I took my friend’s hand, and thanked him for being in my life. I watched him turn into a shell, choking on a breathing tube in his hospital bed.
My friend survived his overdose; it remains the greatest miracle I’ve witnessed to this day. Nine months later, I found myself in the same hospital, where I took this photograph.
This is a story about Brandie, an 18 year old woman living with heroin addiction. When we met last summer and she asked me to share her story, I had no idea how much she would mean to me.
After I showed her the first photographs I took of her, she said:
“Wow, look at my life. This is no life at all.”
Brandie, 18, gets ready for her first night of working as a stripper on June 4, 2017. Brandie is from Akron, Ohio and struggles with heroin addiction. She lives with her boyfriend at his uncle’s house, who also is addicted to heroin.
Sobriety keys, letters and foreign currency are kept in a box by Brandie’s bedside. As a preteen, she loved to draw and paint, and always dreamt of traveling the world. However, since the age of 14, her energy is constantly split between supporting her addiction and then trying to get clean.
After Brandie’s boyfriend developed an abscess from shooting up, she visits him at Summa Akron City Hospital on June 20, 2017. Cameras are placed in his room to make sure no one brings him “home medicine.”
Brandie says goodbye to her boyfriend before she checks into detox on June 27, 2017. “I have to do it over and over again because you never know when you're going to get it right,” says Brandie about detox. “Like in baseball, you don’t know how many times you’ll swing the bat to hit a homerun.”
Late summer, Brandie kept up on strides towards sobriety. Brandie’s older sister invited her over to spend time with her nephews, who are key motivators in her journey to a clean life.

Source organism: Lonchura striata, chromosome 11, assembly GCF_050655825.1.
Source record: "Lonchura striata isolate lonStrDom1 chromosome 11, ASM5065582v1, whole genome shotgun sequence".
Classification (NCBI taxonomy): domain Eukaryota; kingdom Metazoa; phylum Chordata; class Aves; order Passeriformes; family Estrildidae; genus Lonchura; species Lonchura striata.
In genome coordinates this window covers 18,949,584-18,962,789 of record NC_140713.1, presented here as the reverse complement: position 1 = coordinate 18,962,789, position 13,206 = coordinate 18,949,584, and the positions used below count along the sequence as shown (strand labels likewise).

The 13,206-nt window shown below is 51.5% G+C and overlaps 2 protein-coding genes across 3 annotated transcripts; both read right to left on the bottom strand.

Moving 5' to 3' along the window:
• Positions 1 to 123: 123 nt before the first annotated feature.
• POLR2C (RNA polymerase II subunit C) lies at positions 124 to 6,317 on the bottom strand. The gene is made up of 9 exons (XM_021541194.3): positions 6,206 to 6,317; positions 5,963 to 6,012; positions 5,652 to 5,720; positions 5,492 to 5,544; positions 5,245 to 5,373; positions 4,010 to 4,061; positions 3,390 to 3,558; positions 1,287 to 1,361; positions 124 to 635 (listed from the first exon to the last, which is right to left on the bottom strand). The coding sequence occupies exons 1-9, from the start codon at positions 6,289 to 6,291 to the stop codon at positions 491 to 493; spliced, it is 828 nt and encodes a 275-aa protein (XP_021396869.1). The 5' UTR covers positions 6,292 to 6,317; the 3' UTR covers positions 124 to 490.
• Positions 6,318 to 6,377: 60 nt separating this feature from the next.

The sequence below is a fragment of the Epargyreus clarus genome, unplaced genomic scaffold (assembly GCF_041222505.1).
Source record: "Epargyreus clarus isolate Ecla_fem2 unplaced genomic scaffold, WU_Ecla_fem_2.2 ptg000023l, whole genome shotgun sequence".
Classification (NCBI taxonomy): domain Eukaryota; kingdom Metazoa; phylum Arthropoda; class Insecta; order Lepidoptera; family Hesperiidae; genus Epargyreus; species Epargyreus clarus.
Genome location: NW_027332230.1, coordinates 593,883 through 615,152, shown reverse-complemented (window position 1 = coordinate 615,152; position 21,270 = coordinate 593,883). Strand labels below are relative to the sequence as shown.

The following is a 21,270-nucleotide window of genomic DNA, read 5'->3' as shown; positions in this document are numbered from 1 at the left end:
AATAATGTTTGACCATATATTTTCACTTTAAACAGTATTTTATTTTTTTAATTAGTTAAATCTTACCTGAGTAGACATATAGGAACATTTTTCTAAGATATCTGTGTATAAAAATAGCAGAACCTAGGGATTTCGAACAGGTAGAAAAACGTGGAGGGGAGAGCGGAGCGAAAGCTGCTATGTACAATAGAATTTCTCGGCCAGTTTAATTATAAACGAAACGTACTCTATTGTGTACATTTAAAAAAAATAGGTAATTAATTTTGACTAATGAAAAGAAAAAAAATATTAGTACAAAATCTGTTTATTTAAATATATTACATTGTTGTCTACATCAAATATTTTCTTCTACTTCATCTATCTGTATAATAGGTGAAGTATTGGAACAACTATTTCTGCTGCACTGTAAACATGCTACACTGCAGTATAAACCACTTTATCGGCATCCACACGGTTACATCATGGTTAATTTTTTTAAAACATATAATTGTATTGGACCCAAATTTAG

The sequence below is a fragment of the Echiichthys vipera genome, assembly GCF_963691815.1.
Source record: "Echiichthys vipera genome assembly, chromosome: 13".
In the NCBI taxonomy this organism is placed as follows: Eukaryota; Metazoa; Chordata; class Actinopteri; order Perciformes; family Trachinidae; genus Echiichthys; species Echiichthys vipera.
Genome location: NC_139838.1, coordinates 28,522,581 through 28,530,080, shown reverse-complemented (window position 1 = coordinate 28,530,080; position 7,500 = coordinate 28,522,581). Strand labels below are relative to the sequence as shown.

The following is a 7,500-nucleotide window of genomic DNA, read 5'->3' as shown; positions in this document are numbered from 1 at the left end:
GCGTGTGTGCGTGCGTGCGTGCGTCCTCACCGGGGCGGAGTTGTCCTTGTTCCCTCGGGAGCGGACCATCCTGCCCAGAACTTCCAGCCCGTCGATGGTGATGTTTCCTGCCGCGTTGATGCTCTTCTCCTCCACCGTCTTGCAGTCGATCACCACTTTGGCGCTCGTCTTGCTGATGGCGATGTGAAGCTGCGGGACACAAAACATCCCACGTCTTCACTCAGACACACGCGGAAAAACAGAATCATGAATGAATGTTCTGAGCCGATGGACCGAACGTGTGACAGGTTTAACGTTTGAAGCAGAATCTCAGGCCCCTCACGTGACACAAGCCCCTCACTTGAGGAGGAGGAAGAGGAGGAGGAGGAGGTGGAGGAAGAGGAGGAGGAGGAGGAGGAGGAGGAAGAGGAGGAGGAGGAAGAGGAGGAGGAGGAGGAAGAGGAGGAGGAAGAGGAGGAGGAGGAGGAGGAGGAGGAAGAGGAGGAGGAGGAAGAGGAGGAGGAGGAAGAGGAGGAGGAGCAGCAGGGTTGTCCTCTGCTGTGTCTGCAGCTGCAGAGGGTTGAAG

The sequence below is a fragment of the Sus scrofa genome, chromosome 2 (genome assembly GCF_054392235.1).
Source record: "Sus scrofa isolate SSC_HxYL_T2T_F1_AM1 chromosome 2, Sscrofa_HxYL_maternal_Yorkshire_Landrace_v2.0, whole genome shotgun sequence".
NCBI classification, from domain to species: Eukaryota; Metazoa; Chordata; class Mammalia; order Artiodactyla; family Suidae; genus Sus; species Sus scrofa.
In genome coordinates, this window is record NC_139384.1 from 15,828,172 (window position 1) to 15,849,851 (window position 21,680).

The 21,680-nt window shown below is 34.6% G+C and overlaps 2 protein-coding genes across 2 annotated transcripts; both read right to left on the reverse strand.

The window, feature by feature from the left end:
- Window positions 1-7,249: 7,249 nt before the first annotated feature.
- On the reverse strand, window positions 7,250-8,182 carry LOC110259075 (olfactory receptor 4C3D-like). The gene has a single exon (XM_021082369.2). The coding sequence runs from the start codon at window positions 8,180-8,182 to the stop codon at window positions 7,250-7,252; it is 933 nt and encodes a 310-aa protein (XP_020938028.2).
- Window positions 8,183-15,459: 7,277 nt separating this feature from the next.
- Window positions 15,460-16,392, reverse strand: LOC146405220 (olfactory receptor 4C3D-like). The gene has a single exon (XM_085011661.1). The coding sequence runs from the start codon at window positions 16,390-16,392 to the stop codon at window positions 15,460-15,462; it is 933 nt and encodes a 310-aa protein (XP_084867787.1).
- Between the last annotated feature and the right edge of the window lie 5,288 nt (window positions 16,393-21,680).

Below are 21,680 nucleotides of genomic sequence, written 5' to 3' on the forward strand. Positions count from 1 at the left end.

That fall, Brandie and her boyfriend moved into a house with users of methamphetamine after his uncle passed away from an overdose. Brandie doesn’t like the living situation and wants to get sober so she can move back to her mom’s house.
Brandie leans against her bathroom sink where someone wrote “Life is death and death is life.”
The couple usually walks across the street to the gas station for cheap things to eat. Brandie is still stripping to support both of their addictions.
When work gets loud and overwhelming, Brandie retreats to the bathroom in the dressing room. Her friend Noel (last name withheld) breaks down and wonders if she’ll ever get away from this lifestyle. “The stupid club made it so easy,” says Brandie. “I know that’s where I went wrong, I knew it right when I stepped into that club.”
In January of 2018, Brandie and her boyfriend checked into detox together, and made a deal to break up if one would mess up the other’s sobriety. However, Brandie’s boyfriend stays with her after he completed the week of detox and she didn’t. Brandie later cries and tells me: “(my boyfriend) says what the hell do you need Brandie, what the hell is it going to take? And I sit there and cry, and wonder...I don’t know. I pray to God all the time, please, please, please. I cry all the time and beg, Please give me the strength I need to get through my detox.”
After she doesn’t complete her detox, Brandie becomes self-conscious and sees herself as a failure. Therefore, motivation to get sober slips further away.
Brandie misses her family but explains that her addiction overpowers her. She doesn’t get high when she does heroin, she only does enough to stop her withdrawal symptoms. My brain automatically goes into autopilot-says Brandie-I think of the fact I should be occupying my brain, but that disappears and I just think of ways to get it.
Before the failed detox, the couple moved back to their parent’s houses. Now that they are using again, they sleep on the floor of the attic in the house they tried to leave behind. Brandie gets ready for another night at the club, and wonders what kind of job she’ll have in a clean life. “I feel like in my clean life, I’m going to be a shit person because of my past," says Brandie.